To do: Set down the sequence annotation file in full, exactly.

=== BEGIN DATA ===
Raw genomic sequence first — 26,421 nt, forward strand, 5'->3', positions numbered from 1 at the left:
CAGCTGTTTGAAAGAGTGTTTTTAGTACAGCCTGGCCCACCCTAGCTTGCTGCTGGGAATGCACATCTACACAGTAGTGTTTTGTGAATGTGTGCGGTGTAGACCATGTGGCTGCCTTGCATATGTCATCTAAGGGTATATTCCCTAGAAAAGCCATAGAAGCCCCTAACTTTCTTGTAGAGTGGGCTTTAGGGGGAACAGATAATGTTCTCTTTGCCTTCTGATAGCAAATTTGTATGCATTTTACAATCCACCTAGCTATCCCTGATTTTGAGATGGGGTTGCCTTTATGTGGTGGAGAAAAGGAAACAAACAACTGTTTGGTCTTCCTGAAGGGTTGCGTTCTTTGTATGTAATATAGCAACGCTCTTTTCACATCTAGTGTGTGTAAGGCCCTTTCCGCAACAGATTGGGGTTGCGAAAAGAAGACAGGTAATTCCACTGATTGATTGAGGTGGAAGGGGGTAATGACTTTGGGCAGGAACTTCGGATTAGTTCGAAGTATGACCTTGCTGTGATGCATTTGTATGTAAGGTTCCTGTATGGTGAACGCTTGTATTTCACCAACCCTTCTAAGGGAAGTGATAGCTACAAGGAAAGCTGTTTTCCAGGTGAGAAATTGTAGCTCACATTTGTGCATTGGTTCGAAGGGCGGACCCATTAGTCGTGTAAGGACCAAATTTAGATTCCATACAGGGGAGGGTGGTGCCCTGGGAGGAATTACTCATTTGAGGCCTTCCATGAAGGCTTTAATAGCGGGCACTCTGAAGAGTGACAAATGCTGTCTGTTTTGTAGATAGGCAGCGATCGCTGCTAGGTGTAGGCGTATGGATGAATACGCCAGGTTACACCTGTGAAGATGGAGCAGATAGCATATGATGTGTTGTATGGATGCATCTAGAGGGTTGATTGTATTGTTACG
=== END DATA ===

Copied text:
Raw genomic sequence first — 26,421 nt, forward strand, 5'->3', positions numbered from 1 at the left:
CAGCTGTTTGAAAGAGTGTTTTTAGTACAGCCTGGCCCACCCTAGCTTGCTGCTGGGAATGCACATCTACACAGTAGTGTTTTGTGAATGTGTGCGGTGTAGACCATGTGGCTGCCTTGCATATGTCATCTAAGGGTATATTCCCTAGAAAAGCCATAGAAGCCCCTAACTTTCTTGTAGAGTGGGCTTTAGGGGGAACAGATAATGTTCTCTTTGCCTTCTGATAGCAAATTTGTATGCATTTTACAATCCACCTAGCTATCCCTGATTTTGAGATGGGGTTGCCTTTATGTGGTGGAGAAAAGGAAACAAACAACTGTTTGGTCTTCCTGAAGGGTTGCGTTCTTTGTATGTAATATAGCAACGCTCTTTTCACATCTAGTGTGTGTAAGGCCCTTTCCGCAACAGATTGGGGTTGCGAAAAGAAGACAGGTAATTCCACTGATTGATTGAGGTGGAAGGGGGTAATGACTTTGGGCAGGAACTTCGGATTAGTTCGAAGTATGACCTTGCTGTGATGCATTTGTATGTAAGGTTCCTGTATGGTGAACGCTTGTATTTCACCAACCCTTCTAAGGGAAGTGATAGCTACAAGGAAAGCTGTTTTCCAGGTGAGAAATTGTAGCTCACATTTGTGCATTGGTTCGAAGGGCGGACCCATTAGTCGTGTAAGGACCAAATTTAGATTCCATACAGGGGAGGGTGGTGCCCTGGGAGGAATTACTCATTTGAGGCCTTCCATGAAGGCTTTAATAGCGGGCACTCTGAAGAGTGACAAATGCTGTCTGTTTTGTAGATAGGCAGCGATCGCTGCTAGGTGTAGGCGTATGGATGAATACGCCAGGTTACACCTGTGAAGATGGAGCAGATAGCATATGATGTGTTGTATGGATGCATCTAGAGGGTTGATTGTATTGTTACG